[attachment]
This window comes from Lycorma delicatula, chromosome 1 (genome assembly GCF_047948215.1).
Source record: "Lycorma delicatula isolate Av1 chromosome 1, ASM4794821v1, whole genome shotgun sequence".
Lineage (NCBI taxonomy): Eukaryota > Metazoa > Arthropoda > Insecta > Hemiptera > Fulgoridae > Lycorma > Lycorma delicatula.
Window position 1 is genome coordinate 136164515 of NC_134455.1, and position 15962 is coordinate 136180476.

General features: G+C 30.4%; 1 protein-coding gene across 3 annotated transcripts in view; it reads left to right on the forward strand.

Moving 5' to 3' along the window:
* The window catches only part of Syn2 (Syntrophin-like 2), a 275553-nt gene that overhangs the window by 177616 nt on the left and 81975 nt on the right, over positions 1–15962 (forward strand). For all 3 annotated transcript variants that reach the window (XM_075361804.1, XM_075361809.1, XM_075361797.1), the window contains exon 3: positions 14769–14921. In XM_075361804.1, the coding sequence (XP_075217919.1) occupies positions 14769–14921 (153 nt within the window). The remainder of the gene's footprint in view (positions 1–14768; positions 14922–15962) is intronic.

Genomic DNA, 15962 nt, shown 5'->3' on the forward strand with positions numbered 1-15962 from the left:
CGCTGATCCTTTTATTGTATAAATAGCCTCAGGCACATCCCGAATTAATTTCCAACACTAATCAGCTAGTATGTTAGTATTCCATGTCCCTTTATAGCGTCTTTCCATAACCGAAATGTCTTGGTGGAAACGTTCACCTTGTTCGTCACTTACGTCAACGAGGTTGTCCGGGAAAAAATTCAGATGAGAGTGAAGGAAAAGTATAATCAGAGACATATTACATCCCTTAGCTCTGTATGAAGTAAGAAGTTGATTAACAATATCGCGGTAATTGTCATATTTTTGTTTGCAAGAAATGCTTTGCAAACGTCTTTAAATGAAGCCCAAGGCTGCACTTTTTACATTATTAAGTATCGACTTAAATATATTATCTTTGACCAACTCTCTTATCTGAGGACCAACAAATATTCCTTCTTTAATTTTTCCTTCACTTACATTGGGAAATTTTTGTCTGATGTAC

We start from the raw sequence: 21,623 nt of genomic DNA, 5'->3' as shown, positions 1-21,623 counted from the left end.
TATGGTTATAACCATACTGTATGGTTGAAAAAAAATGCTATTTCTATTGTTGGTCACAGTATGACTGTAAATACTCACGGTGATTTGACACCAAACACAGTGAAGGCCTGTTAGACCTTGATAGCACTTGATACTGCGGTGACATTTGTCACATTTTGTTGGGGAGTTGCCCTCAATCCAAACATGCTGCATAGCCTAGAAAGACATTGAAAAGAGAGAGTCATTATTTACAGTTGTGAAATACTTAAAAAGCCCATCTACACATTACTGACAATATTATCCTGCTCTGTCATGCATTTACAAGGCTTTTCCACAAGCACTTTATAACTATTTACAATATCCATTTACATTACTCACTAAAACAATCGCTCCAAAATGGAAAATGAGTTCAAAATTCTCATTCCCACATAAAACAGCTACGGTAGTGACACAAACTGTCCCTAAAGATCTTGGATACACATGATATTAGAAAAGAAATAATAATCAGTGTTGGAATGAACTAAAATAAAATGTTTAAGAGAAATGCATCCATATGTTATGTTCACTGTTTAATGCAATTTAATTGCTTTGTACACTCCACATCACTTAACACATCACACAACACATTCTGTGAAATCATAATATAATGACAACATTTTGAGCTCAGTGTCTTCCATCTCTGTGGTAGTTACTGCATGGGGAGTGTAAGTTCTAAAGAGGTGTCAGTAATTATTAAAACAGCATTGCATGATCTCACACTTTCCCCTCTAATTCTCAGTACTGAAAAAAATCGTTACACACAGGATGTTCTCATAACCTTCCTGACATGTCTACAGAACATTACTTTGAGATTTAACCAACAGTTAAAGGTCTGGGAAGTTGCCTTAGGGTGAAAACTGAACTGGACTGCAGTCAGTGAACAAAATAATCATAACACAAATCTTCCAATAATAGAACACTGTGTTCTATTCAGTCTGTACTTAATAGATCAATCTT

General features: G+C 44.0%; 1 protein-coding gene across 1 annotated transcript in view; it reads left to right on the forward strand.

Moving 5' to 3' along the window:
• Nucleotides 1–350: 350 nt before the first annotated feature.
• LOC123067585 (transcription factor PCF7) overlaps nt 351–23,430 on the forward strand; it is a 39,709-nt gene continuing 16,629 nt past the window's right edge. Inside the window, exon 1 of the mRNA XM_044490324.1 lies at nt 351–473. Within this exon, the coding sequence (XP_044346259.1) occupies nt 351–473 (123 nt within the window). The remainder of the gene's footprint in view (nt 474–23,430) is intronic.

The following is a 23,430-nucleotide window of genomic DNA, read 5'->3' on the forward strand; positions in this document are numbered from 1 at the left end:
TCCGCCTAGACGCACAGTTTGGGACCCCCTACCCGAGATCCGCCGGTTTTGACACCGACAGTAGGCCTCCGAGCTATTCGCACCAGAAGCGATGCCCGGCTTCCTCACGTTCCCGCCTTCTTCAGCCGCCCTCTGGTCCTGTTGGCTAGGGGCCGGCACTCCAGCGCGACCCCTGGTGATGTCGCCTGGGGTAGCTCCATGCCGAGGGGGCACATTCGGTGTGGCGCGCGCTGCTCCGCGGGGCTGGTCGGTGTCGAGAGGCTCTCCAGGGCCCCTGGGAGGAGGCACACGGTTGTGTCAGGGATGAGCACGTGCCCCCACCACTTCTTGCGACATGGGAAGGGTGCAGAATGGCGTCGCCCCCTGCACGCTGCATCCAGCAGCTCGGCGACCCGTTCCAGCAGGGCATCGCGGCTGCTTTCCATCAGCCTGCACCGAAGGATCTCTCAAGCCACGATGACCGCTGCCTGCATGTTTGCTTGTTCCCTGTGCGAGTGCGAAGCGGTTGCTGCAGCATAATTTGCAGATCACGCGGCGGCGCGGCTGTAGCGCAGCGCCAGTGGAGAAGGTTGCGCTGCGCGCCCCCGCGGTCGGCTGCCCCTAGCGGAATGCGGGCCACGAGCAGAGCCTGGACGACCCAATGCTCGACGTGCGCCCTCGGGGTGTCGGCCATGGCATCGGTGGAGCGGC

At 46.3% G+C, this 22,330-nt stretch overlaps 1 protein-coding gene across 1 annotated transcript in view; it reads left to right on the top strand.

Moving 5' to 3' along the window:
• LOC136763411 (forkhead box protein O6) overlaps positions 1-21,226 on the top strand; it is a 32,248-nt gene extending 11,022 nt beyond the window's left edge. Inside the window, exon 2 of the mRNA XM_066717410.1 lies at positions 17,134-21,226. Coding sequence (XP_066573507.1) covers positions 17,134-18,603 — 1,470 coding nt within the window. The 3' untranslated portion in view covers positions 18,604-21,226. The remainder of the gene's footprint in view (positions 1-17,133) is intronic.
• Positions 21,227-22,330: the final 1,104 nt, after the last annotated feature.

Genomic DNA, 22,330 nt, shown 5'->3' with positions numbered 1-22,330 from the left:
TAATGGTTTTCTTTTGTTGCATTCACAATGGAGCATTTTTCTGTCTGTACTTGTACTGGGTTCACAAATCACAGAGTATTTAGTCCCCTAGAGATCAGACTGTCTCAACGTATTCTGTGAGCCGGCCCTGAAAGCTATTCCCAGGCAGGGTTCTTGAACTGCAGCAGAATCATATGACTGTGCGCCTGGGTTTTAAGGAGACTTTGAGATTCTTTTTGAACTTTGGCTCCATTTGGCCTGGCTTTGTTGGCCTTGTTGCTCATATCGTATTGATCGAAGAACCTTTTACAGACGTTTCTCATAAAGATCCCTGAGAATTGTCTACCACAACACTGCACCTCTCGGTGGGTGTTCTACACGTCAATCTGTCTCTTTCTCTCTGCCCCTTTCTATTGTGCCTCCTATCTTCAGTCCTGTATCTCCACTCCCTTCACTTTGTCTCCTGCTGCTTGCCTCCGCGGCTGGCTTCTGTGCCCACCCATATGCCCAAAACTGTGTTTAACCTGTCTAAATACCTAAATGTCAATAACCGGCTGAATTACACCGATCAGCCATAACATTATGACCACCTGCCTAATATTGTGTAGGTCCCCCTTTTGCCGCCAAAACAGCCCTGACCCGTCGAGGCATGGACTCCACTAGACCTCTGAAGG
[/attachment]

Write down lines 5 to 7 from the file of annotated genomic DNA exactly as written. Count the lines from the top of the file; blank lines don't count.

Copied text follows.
General features: G+C 30.4%; 1 protein-coding gene across 3 annotated transcripts in view; it reads left to right on the forward strand.

Moving 5' to 3' along the window:
* The window catches only part of Syn2 (Syntrophin-like 2), a 275553-nt gene that overhangs the window by 177616 nt on the left and 81975 nt on the right, over positions 1–15962 (forward strand). For all 3 annotated transcript variants that reach the window (XM_075361804.1, XM_075361809.1, XM_075361797.1), the window contains exon 3: positions 14769–14921. In XM_075361804.1, the coding sequence (XP_075217919.1) occupies positions 14769–14921 (153 nt within the window). The remainder of the gene's footprint in view (positions 1–14768; positions 14922–15962) is intronic.